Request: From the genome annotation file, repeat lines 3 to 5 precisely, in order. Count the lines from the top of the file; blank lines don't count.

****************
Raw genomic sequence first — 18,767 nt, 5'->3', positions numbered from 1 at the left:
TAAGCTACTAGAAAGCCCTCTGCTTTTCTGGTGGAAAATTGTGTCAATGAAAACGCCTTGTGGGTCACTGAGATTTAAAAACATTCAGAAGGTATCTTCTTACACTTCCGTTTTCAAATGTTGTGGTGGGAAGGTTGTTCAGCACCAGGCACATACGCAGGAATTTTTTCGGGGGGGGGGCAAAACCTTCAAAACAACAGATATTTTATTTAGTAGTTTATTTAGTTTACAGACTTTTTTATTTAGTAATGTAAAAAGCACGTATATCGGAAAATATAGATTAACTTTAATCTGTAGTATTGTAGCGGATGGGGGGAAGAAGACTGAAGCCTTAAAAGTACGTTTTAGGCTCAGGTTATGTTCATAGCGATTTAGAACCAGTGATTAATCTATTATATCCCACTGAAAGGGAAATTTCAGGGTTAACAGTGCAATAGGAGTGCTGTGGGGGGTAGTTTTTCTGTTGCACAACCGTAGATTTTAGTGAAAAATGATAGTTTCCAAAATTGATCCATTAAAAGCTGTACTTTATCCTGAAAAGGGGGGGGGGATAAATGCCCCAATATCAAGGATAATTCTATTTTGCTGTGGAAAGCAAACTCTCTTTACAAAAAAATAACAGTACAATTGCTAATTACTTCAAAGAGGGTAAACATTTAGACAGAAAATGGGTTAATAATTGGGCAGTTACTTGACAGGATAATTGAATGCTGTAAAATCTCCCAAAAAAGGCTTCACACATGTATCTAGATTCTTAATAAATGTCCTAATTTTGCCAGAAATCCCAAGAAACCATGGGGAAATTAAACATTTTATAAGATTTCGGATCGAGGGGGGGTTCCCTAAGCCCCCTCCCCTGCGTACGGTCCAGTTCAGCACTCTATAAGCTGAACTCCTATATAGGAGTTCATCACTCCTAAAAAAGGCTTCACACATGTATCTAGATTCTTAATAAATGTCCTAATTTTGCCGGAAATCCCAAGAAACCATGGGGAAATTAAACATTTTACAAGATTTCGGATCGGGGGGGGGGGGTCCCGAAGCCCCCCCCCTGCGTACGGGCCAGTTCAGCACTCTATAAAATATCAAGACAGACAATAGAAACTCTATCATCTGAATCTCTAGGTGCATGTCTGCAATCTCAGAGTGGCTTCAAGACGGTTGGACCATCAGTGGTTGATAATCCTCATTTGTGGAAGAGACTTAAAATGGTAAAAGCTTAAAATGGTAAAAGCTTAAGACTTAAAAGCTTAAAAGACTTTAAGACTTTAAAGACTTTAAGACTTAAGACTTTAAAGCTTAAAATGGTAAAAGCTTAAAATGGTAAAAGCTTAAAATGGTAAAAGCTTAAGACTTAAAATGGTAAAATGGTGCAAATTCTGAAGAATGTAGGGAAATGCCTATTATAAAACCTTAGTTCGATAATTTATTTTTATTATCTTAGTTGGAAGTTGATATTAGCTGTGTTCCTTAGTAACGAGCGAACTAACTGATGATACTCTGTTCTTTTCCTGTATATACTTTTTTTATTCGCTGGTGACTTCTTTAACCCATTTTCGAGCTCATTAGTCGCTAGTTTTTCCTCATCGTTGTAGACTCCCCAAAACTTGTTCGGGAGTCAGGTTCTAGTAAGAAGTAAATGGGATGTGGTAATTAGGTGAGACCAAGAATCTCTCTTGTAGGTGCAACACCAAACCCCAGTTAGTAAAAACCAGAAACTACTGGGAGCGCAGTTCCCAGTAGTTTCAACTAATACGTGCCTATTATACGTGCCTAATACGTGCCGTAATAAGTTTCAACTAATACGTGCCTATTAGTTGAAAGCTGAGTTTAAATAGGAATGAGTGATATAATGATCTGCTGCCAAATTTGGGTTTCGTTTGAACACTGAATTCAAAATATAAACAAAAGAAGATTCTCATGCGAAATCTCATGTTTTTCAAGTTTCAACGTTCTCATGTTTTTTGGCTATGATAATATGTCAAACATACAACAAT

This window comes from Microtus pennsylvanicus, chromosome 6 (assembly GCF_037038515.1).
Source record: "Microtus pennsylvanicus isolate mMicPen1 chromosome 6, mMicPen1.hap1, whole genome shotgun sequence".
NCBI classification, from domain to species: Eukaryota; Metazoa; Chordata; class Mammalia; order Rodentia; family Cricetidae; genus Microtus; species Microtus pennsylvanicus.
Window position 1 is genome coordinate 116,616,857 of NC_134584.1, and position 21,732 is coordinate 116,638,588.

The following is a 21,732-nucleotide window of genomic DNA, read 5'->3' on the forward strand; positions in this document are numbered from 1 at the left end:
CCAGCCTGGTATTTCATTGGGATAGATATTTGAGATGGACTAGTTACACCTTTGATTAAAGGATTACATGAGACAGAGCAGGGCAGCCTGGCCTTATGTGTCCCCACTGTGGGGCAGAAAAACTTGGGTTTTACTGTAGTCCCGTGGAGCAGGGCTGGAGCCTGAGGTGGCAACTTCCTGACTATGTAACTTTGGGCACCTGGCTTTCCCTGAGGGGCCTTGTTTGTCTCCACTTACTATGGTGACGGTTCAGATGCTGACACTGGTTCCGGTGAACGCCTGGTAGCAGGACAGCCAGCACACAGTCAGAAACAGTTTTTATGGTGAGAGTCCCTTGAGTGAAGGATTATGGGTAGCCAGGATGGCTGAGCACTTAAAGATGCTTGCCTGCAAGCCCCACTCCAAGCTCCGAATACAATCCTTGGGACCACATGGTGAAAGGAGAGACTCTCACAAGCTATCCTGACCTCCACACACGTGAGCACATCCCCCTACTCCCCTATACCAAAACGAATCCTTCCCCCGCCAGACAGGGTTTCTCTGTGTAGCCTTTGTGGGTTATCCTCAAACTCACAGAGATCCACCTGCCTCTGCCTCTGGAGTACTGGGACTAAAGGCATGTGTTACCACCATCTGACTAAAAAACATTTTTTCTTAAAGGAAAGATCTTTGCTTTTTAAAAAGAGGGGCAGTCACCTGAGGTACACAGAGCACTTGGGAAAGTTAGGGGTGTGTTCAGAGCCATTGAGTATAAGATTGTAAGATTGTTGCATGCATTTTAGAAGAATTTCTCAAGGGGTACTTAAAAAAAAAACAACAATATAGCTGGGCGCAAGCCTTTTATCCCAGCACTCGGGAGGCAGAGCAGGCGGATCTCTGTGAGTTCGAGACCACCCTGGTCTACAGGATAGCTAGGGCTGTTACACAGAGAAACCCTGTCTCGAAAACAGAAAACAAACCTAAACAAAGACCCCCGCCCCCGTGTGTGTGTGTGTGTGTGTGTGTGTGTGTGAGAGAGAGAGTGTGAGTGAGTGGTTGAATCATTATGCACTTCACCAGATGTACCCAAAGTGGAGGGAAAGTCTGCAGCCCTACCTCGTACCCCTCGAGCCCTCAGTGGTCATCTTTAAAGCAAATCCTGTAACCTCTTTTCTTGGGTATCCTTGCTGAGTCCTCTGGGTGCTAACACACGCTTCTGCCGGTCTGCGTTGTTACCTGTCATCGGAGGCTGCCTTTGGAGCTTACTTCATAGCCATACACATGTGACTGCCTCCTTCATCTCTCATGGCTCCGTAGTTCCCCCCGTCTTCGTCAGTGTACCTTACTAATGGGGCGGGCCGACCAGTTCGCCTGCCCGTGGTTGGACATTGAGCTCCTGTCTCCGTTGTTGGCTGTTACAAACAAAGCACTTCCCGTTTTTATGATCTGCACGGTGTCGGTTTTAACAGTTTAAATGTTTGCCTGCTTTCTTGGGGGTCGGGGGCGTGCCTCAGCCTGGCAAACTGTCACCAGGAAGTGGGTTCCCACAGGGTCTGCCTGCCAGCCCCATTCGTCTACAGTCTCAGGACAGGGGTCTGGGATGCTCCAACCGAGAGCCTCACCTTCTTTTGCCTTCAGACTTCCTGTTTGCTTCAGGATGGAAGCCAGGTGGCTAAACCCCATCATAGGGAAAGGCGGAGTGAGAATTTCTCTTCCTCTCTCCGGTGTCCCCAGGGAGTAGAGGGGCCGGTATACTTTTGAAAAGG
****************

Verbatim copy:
This window comes from Microtus pennsylvanicus, chromosome 6 (assembly GCF_037038515.1).
Source record: "Microtus pennsylvanicus isolate mMicPen1 chromosome 6, mMicPen1.hap1, whole genome shotgun sequence".
NCBI classification, from domain to species: Eukaryota; Metazoa; Chordata; class Mammalia; order Rodentia; family Cricetidae; genus Microtus; species Microtus pennsylvanicus.